Stocks have trading rhythms, and technical analysis is how you can interpret those price movements to identify attractive buy and sell points. Increasing profits while reducing risk is the name of the game here. This is especially valuable in a volatile market, when price swings can be hard to stomach for a lot of investors.
When you hear the term technical analysis, you may have visions of fancy tools and confusing charts with lots of arrows and scribbles. While it can get complex and a bit overwhelming, I really use technical analysis to look at the direction – or trend – of a stock and analyze whether there is enough supply and demand in the market to keep that trend going in the future.
There are several tools in my arsenal that I use during analysis, and today, I thought it would be interesting to discuss the one that I use most often to not just identify a trend but also profitable entry and exit points within that trend: the relative strength index (RSI).
This is a go-to tool for me. It measures speed and direction of price movement over a period of time, and it’s useful in determining when a stock is oversold and ready for a bounce or overbought and ready for a pullback.
Stocks rarely trade against the market forever or even for very long. Odds are good that a stock that has defied underlying trends for a long time will have to reverse direction and deliver an outsized move in order to catch up. A stock that has gone down too far behind the broad market has had a lot of selling pressure pushing it down – this is called oversold. A stock that has rallied too farahead of the market will eventually run out of steam and/or hit a wall – this danger is when a stock is overbought.
The RSI is plotted in a range between zero and 100. Readings at different points along this range tell us a little more clearly which direction a stock is headed.
Below 30: An RSI below 30 indicates that a stock has been pushed into technical oversold position. It can still fall further, but at this point the divergence between its performance and the broad market is getting wide. On the other hand, a reading above 30 gives us confirmation that the divergence is narrowing again and the stock is bouncing. Depending on how deep the dip has been, even a bounce can make good money – especially in a volatile market. The underlying mood on the stock hasn’t changed, it’s simply how the math works out in a market where every position is connected to everything else.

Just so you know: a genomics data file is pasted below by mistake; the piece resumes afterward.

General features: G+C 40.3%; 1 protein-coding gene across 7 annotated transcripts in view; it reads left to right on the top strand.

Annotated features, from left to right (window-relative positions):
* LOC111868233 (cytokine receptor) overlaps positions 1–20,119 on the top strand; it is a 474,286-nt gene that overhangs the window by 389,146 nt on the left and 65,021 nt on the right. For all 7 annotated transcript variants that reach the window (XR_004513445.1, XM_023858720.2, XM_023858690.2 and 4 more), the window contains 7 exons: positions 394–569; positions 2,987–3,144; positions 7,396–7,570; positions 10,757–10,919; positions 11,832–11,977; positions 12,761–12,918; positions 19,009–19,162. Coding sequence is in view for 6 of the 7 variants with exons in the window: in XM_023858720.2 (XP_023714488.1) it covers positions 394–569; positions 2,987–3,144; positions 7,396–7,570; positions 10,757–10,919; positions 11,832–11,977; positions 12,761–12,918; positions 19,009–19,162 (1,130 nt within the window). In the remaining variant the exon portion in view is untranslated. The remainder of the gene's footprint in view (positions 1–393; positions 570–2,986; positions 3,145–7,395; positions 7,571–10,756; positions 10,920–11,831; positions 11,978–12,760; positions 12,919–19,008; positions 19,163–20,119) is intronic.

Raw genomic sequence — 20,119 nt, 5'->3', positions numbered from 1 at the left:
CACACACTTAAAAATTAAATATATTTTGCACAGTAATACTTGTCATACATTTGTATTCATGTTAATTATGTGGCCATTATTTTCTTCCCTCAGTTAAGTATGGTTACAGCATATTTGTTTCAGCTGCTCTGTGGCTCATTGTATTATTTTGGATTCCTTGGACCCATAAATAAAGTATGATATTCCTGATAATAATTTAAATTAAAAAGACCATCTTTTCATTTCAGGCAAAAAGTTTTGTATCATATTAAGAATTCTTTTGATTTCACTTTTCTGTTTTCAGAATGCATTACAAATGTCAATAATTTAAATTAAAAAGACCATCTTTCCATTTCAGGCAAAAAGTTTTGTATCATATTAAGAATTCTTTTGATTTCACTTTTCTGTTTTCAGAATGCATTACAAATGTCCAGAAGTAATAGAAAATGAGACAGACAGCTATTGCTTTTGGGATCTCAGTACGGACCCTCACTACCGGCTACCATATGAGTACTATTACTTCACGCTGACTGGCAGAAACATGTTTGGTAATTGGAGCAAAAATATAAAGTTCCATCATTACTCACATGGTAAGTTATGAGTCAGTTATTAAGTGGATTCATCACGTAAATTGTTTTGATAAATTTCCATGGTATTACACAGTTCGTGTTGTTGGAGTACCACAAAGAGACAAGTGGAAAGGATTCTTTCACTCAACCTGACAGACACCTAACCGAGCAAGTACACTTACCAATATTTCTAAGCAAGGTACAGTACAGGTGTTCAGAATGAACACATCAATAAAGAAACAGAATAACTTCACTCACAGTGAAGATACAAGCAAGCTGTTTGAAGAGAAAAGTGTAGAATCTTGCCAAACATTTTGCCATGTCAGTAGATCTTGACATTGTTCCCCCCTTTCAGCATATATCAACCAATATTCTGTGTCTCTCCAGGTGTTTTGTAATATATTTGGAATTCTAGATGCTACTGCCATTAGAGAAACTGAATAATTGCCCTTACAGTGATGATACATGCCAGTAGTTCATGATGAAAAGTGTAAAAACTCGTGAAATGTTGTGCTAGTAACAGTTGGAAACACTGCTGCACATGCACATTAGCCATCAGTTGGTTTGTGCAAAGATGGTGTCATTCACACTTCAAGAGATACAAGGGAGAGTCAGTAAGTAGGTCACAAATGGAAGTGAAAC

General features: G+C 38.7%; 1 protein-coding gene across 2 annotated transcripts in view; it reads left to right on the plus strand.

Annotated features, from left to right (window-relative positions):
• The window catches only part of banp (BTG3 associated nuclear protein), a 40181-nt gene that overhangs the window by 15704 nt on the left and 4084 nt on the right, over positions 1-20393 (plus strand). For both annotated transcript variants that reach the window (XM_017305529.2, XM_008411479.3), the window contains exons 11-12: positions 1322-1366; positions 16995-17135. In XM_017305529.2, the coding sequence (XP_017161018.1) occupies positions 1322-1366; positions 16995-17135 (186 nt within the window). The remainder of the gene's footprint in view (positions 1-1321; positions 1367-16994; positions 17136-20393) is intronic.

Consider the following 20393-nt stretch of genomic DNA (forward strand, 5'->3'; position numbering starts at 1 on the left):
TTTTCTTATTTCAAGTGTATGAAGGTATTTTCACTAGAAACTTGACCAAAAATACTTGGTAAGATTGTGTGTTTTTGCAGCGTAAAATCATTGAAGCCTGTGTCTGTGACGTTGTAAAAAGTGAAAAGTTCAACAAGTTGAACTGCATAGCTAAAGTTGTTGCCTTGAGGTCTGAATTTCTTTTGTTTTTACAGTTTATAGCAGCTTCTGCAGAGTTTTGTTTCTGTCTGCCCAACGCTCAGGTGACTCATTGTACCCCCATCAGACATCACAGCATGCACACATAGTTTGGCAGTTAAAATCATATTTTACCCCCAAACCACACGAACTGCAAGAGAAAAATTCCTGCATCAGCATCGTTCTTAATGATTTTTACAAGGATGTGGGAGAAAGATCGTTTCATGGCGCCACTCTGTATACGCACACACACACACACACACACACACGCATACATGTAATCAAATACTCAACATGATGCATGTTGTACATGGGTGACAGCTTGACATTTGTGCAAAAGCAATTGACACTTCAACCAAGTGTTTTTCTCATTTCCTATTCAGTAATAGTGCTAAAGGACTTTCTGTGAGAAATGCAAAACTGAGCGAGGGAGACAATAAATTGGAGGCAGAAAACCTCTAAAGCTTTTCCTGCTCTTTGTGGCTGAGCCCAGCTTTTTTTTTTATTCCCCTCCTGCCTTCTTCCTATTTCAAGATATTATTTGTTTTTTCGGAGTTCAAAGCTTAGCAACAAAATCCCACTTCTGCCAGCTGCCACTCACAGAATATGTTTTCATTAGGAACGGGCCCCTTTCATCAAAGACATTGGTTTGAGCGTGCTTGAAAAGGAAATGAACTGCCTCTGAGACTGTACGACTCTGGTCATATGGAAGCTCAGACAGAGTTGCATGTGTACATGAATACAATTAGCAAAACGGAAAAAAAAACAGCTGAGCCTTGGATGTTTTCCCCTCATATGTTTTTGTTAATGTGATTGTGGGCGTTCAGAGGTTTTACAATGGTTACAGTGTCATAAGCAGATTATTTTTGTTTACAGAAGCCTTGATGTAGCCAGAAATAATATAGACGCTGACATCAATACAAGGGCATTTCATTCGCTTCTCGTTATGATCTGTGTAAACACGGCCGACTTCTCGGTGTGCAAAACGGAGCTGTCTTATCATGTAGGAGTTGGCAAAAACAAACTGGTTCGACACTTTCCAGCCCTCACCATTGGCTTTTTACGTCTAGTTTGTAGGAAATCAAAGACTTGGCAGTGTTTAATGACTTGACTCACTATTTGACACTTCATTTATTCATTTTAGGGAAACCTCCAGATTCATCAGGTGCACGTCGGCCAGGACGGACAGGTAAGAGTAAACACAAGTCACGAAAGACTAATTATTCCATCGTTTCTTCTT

30-50: A reading between 30 and 50 is still lukewarm at best. The stock is weaker than the market and will tend to float around at this level.
50-70: When the RSI edges above 50, it is technically rallying ahead of the market. This is a great point to be at. Momentum often feeds on itself, so good news is a self-perpetuating cycle.
Above 70: RSI at or near 70 can start to look overheated or overbought. The stock can cross this line, but at this level it is critical that sentiment remains euphoric for it to keep moving higher, which isn’t always easy for a company. But if it does, a stock can exist above 70 for weeks or even months and keep climbing. When the RSI dips below 70 and doesn’t regain that level quickly, this indicates that the rally has probably peaked. At that point, it’s best to either cash in or hang on for the next cycle.
One thing you may like about the RSI is that it’s pretty straightforward. Ideally, I like to open trades when the RSI is above 50 but below 70 – good momentum but not overbought. I also sometimes scoop up stocks that are oversold with an RSI down around 30, especially when there are other factors that make a bounce from those oversold conditions probable.
I hope today’s blog has given you a little insight into technical analysis and a tool you can use to help break charts down!